The central part of Jurmala,, 24 km from Riga. Territory of an ancient Vidzeme settlement, bought by von Fircks as a"majorate" in the 17th century. The ground remained property of the Fircks family till World War I. Owing to increasing interest towards Jurmala as a health resort, the land got divided into plots for building summerhouses. Building...more
We spent a hot summer day here. The sands are soft like velvet and the beach is long, you literally cannot see the end of it. This beach is also very child friendly because the water is rather shallow for a stretch before getting deep. There are some restaurants at the beach and along the main street which is nice.more
The menu sums up Ukrainian food quite nicely. Ukrainians seem to have a love affair with lard. Spotikac is very quaint, the interior decorated with brightly painted flowers. The food isn't too bad, watch out for the lard toast though!
Favorite Dish: The cherry dumplings with sour cream were GREAT! We got them for Gabriel, but Melisa and I ended up eating most of them!
To get to Jurmala you will have to take the train to a station called Majori - there are local and regional trains stopping there every hour or so. Trains are very cheap from Riga (ca. 2 Lats return) but very slow.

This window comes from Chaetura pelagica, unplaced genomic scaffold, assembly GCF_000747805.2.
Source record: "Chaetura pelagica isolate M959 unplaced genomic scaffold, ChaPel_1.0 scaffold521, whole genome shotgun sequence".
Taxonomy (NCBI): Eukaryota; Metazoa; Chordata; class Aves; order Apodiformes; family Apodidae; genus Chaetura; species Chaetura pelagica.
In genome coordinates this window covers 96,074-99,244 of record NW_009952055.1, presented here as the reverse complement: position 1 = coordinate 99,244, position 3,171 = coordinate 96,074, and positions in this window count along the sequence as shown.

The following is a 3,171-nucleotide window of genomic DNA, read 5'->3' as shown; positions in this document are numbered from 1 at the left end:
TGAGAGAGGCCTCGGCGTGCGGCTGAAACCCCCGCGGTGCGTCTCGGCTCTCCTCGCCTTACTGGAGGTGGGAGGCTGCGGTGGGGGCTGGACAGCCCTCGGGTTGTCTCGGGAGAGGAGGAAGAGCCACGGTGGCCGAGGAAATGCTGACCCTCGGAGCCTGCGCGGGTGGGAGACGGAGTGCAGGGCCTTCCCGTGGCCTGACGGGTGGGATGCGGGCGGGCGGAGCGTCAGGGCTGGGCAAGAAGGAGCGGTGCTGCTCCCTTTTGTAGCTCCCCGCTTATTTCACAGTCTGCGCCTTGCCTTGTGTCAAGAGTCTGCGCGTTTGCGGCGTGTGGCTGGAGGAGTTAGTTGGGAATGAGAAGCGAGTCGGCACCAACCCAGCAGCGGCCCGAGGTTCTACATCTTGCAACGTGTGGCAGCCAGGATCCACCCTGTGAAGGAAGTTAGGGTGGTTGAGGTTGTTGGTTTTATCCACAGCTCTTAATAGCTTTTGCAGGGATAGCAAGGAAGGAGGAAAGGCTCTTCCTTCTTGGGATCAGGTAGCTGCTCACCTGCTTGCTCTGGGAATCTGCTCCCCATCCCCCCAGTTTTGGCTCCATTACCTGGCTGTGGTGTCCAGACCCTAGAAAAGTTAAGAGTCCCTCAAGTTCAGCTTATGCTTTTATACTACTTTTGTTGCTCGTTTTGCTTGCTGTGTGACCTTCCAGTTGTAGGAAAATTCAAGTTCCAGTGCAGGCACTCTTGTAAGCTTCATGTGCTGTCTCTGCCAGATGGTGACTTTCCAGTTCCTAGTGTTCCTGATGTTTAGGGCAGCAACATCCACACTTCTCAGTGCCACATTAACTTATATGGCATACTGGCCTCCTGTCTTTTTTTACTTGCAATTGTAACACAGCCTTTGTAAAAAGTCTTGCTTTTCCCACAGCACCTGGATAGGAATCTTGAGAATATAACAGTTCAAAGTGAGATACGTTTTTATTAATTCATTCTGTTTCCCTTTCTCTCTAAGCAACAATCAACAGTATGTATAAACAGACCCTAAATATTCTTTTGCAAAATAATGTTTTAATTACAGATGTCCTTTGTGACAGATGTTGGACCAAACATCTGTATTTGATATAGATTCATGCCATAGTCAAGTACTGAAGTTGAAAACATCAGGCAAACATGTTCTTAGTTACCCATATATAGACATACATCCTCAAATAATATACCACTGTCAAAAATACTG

In Soviet times our people were able to spend their holidays only at the two seas: at the Black Sea (the most popular sea) and at the Baltic Sea (the second in popularity). Besides that some people used to go to the Sea of Asov and the Caspian Sea (but very few of us).
We thought that the Black Sea was a warm sea for swimming, but the Baltic Sea was considered as a cold sea.
Latvia as we know is washed by the Baltic Sea. The Riga Seashore at Jurmala was the most popular place for summer holidays for advanced Soviet people.
Though the temperature of the water wasn’t high (+18+20C), the resort of Yurmala attracted a lot of people who had never seen neither the Mediterranean Sea nor the Red Sea (which are very popular nowadays).
You can imagine it when you have a look at the picture of Jurmala (Bulduri beach at the “Jûras perle” restaurant). It isn’t my picture but it’s very useful to understand what Jurmala was like for us in far Soviet times…
In winter Jurmala is a near ghost town - only a few locals venture out and a few hardy tourists - the cold and snow are not so conducive to wanting to do a lot. However, there are still some wonderful timber villas to walk past and admire and which have a certain je ne sais quoi which tickles my fancy.
One of the symbols and the landmarks of a bygone Jurmala resort, where people used to come from all over the Soviet Union was the "Jûras perle” (or the Sea Pearl) restaurant. It was there where the very first variety show and the first night bar in the USSR were opened.The unique building was constructed in 1965 by the famous architect Joseph...more
In 1968 when I was a 14-years old youth and we traveled around Latvia with my farther by car we decided to spend some time in Jurmala. The city of Jûrmala actually consists of a string of small resorts. From west to east, these include Íemeri, Jauníemeri, Sloka, Kauguri, Vaivari, Asari, Melluþi, Pumpuri, Jaundubulti, Dubulti, Majori, Dzintari,...more
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